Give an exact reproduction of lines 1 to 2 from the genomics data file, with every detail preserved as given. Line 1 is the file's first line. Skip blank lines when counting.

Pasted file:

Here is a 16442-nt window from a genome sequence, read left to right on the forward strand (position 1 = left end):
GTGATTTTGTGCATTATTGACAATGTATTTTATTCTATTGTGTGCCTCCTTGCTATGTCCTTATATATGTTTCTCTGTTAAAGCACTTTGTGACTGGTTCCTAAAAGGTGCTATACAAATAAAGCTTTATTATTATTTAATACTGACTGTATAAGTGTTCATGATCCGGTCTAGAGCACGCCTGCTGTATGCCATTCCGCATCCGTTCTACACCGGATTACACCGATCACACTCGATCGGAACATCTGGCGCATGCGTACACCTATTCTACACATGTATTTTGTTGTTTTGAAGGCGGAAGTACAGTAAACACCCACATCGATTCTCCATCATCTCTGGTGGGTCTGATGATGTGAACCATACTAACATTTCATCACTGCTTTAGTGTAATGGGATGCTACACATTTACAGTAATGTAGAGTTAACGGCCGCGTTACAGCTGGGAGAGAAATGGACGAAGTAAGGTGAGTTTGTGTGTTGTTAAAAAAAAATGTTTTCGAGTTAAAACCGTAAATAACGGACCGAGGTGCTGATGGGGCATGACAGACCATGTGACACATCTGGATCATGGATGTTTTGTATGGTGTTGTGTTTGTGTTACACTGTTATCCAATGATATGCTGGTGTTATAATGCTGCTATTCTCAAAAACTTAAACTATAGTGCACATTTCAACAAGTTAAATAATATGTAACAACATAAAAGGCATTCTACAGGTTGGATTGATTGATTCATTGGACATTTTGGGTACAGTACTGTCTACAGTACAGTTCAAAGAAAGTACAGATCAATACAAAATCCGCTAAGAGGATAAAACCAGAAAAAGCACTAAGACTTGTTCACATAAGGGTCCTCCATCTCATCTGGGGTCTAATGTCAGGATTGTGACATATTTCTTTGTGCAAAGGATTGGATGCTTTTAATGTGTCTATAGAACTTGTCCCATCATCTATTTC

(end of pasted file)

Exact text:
Here is a 16442-nt window from a genome sequence, read left to right on the forward strand (position 1 = left end):
GTGATTTTGTGCATTATTGACAATGTATTTTATTCTATTGTGTGCCTCCTTGCTATGTCCTTATATATGTTTCTCTGTTAAAGCACTTTGTGACTGGTTCCTAAAAGGTGCTATACAAATAAAGCTTTATTATTATTTAATACTGACTGTATAAGTGTTCATGATCCGGTCTAGAGCACGCCTGCTGTATGCCATTCCGCATCCGTTCTACACCGGATTACACCGATCACACTCGATCGGAACATCTGGCGCATGCGTACACCTATTCTACACATGTATTTTGTTGTTTTGAAGGCGGAAGTACAGTAAACACCCACATCGATTCTCCATCATCTCTGGTGGGTCTGATGATGTGAACCATACTAACATTTCATCACTGCTTTAGTGTAATGGGATGCTACACATTTACAGTAATGTAGAGTTAACGGCCGCGTTACAGCTGGGAGAGAAATGGACGAAGTAAGGTGAGTTTGTGTGTTGTTAAAAAAAAATGTTTTCGAGTTAAAACCGTAAATAACGGACCGAGGTGCTGATGGGGCATGACAGACCATGTGACACATCTGGATCATGGATGTTTTGTATGGTGTTGTGTTTGTGTTACACTGTTATCCAATGATATGCTGGTGTTATAATGCTGCTATTCTCAAAAACTTAAACTATAGTGCACATTTCAACAAGTTAAATAATATGTAACAACATAAAAGGCATTCTACAGGTTGGATTGATTGATTCATTGGACATTTTGGGTACAGTACTGTCTACAGTACAGTTCAAAGAAAGTACAGATCAATACAAAATCCGCTAAGAGGATAAAACCAGAAAAAGCACTAAGACTTGTTCACATAAGGGTCCTCCATCTCATCTGGGGTCTAATGTCAGGATTGTGACATATTTCTTTGTGCAAAGGATTGGATGCTTTTAATGTGTCTATAGAACTTGTCCCATCATCTATTTC